• Start by conducting an honest assessment of the value any current technologies bring to your business processes and operations and how well they help everyone do their jobs. Or, if no tech is in place, look at current processes and whether digitalizing them will remove bottlenecks, automate tasks to improve productivity or help alleviate workers’ pain points.
  • Create an internal culture where everyone can be part of the conversation: People value being heard and having a chance to voice fears, suggestions and questions. Leading off collaboratively in this way can make people feel like they’re part of the solution rather than having something thrust upon them without their input.
  • Invest in digital skills training for tech veterans and novices alike that emphasizes how the technology will positively impact workers onsite or in the back office, not just it will help the company’s operations or bottom line.


Focus on technology empowerment instead of just the tech

Construction digitalization is not just about using technology to make work easier and more efficient. It’s about changing how we think about work, how we build relationships with our clients, how we interact with each other and how we collaborate across departments and teams.

While there’s no denying that automation will continue to play an important role in construction management and delivery, it won’t take over every aspect of an organization’s daily operations. In fact, automation will free up time for individuals to focus on more strategic tasks that require human decision-making capabilities. Likewise, AI does a great job at making sense of large amounts of data and drawing conclusions from that data. However, it can’t do anything that would require human judgment or common sense.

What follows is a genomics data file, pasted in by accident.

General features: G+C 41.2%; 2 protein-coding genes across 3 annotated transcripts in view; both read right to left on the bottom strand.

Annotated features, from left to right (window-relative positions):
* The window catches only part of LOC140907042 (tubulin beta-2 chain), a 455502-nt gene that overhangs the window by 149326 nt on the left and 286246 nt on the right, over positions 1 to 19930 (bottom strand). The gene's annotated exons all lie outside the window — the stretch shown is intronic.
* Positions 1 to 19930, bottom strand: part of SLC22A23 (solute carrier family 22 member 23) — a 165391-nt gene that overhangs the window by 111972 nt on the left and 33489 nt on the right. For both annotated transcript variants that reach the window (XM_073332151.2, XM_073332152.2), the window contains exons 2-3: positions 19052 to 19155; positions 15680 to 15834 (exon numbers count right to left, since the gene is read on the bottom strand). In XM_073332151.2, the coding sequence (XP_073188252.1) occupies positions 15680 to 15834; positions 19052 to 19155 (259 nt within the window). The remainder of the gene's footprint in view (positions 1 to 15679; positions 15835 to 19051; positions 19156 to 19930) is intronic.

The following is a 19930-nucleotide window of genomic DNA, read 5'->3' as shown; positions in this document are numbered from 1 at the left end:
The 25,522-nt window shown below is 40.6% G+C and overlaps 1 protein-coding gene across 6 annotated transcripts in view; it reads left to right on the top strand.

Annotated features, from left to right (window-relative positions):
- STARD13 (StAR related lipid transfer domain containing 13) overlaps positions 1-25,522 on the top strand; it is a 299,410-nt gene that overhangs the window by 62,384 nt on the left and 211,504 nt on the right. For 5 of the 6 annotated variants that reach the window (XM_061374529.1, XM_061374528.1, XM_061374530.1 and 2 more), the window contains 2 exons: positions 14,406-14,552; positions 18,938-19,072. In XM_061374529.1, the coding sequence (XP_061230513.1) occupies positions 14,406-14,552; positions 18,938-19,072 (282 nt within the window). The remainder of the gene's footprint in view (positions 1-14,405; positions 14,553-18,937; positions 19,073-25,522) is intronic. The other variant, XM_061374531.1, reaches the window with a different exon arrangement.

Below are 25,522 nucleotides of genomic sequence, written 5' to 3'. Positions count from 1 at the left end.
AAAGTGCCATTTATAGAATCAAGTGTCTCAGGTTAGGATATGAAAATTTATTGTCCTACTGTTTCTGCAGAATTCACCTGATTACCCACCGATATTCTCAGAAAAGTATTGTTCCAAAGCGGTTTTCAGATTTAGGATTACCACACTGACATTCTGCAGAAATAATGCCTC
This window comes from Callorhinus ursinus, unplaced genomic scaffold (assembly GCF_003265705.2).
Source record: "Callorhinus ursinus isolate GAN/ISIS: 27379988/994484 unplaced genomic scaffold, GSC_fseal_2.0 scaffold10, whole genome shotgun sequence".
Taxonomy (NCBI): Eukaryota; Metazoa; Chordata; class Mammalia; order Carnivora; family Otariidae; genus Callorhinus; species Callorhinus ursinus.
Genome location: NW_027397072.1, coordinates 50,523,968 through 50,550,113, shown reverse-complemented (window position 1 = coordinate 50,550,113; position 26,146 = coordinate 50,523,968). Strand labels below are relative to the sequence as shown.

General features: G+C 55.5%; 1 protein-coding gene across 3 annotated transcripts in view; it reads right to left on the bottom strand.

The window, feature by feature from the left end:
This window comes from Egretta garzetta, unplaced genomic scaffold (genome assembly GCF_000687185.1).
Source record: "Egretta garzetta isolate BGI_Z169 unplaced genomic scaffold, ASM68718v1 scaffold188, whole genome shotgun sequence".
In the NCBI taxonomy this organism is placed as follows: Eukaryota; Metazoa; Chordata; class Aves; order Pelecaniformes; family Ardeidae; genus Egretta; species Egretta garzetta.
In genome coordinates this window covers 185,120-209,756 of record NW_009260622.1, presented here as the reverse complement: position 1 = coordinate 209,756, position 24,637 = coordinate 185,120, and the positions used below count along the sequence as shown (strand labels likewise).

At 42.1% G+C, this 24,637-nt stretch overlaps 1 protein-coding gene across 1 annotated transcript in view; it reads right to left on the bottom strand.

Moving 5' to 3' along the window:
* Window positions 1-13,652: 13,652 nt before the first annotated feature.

It’s this human factor that matters most when it comes to construction digitalization. For example, cloud-based digitalization empowers workers to contribute to the project’s overall success by giving them access to valuable information at their fingertips, from any device at any time, so they can stay informed about what’s going on throughout construction. It also supports real-time collaboration among teams by eliminating communication and data silos, which promotes transparency and trust among stakeholders. When teams can easily share data with one another, they become more efficient.


Human-centric tech adoption using a less-is-more approach